The City, 2:30 PM CST. It’s hot. K can’t stop talking about how fucking hot it is and how expensive the little cans of Deja Blue are and Why didn’t we bring a Camelbak? and how now it’s almost sort of raining and they swear even the drizzle generates a little steam as it hits the concrete outside of the merch building they’re standing in. L thinks it’s too hot. The kind of heat that makes people feel restless, act reckless this time of year. Feels like the kind of heat that killed 739 people in this city back in ‘95. Like the kind of heat that makes shells of black folks. And I guess that’s the whole point, right? she asks as K tries on the festival t-shirt with the full list of the artists playing the weekend on the back. The point of what? The shirt fits but it’s not really the one she wants, so she folds it and puts it back on the shelf. L thinks that this thing they do, that they chase, is how she keeps the shell at bay. But she doesn’t know how to talk about that yet. She isn’t sure that K will understand that yet. Nothing she replies and points to the shirt behind K’s head. You should get that one instead.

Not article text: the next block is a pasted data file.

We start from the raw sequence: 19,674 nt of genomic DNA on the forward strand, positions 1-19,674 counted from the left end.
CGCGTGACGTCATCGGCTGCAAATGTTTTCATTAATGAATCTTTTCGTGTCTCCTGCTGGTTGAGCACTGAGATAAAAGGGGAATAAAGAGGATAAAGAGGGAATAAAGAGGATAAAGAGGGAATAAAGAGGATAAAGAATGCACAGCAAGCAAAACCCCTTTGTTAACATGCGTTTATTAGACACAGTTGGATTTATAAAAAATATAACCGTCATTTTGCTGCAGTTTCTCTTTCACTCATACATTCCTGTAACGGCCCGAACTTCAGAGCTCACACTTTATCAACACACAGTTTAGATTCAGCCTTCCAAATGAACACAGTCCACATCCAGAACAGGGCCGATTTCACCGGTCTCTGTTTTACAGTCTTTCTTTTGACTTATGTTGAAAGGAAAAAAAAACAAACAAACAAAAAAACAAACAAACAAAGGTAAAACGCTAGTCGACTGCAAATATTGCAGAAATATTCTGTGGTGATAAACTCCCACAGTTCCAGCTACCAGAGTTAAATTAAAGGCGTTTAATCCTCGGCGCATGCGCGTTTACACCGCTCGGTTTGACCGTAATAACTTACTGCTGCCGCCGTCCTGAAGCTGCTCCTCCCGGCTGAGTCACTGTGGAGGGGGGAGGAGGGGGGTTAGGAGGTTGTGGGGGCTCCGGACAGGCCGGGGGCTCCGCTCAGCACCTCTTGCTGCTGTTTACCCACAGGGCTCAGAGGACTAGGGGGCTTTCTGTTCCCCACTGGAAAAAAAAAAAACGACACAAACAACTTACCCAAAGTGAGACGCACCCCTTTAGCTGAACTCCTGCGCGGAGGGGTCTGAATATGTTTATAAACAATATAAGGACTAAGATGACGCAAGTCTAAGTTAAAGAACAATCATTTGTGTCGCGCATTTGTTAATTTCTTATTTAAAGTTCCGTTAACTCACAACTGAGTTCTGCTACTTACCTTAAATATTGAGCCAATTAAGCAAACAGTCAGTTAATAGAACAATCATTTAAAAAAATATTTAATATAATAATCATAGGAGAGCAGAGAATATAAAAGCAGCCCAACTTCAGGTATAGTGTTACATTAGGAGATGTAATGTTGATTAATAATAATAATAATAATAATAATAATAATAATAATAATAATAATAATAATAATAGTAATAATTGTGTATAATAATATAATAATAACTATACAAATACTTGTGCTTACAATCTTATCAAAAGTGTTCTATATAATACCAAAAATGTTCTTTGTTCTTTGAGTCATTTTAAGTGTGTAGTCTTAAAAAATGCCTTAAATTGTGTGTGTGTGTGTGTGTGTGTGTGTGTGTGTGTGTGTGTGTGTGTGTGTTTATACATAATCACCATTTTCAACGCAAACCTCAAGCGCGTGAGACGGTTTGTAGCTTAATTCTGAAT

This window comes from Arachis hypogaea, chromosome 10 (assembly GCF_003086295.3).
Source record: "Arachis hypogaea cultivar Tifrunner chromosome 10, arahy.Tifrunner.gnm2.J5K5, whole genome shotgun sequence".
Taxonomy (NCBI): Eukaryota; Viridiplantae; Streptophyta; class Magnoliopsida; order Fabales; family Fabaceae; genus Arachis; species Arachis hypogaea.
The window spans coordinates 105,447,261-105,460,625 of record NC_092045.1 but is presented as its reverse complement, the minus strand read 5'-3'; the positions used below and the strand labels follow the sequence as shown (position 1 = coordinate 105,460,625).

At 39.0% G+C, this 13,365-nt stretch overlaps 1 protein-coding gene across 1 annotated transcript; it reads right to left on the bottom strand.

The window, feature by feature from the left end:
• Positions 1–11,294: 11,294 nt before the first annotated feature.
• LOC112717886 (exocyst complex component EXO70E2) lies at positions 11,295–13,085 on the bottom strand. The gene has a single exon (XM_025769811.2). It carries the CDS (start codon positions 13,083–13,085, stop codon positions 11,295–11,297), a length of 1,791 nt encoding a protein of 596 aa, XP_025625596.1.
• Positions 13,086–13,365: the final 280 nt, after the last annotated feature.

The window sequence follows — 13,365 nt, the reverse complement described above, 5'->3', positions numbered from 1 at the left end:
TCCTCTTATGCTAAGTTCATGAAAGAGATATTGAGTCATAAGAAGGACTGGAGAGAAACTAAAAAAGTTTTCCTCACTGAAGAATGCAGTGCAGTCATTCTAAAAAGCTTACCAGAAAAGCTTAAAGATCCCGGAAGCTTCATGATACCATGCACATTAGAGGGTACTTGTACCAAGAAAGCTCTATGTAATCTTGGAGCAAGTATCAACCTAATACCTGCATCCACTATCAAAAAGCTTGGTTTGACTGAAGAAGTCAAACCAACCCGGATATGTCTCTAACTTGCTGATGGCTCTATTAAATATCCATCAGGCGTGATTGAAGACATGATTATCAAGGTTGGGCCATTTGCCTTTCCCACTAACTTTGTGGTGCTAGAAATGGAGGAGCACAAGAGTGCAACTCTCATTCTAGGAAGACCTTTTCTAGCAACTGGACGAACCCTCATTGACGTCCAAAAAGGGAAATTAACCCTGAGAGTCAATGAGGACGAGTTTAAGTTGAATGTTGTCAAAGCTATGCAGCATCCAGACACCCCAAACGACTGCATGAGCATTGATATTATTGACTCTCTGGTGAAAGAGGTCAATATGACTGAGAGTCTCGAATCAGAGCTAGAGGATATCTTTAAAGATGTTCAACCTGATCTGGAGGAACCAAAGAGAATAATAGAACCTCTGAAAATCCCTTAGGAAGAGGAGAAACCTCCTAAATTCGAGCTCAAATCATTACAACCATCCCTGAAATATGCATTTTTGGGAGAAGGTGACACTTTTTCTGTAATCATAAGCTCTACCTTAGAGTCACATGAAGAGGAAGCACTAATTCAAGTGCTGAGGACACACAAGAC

The Desert, 6:32 PM PST. D thinks they should take a break from the shows to grab something to eat. They find a vendor selling hot dogs and order one for each of them. When D is ready to pay, a loud bang rings out from behind them. J screams and drops the hot dog, but when she turns, she realizes it was just one of the tech guys, mishandling some equipment. D turns to her, a little amused at his girlfriend’s alarm. You all right, baby? You look like you’ve just seen a ghost. He’s new. They’ve only been officially together for three months—long distance for all of it—and this trip was a big leap for the two of them. So he doesn’t know that when J hears a crash all she can think about is the sound of the Little Debbie rack as it hit the ground. How it clanged as her daddy fell into it after taking the bullet that ended his life. He doesn’t know that this is the first time in a year she’s left the house for anything other than work or class or to fly back home for the funeral. She’s terrified of being so exposed, so vulnerable. He doesn’t know that when he gives his cash to the woman vending their hot dogs that she can still see Tandy on the other side of the counter, eyes wide as he sees the man with the gun rush him, her daddy and the money. That she was stunned frozen. That she just watched her daddy become a shell—nothing more than a body—and couldn’t even manage a scream. He doesn’t know because she can’t tell him. So she just smiles and says: Sorry, I guess I’m just a little out of it.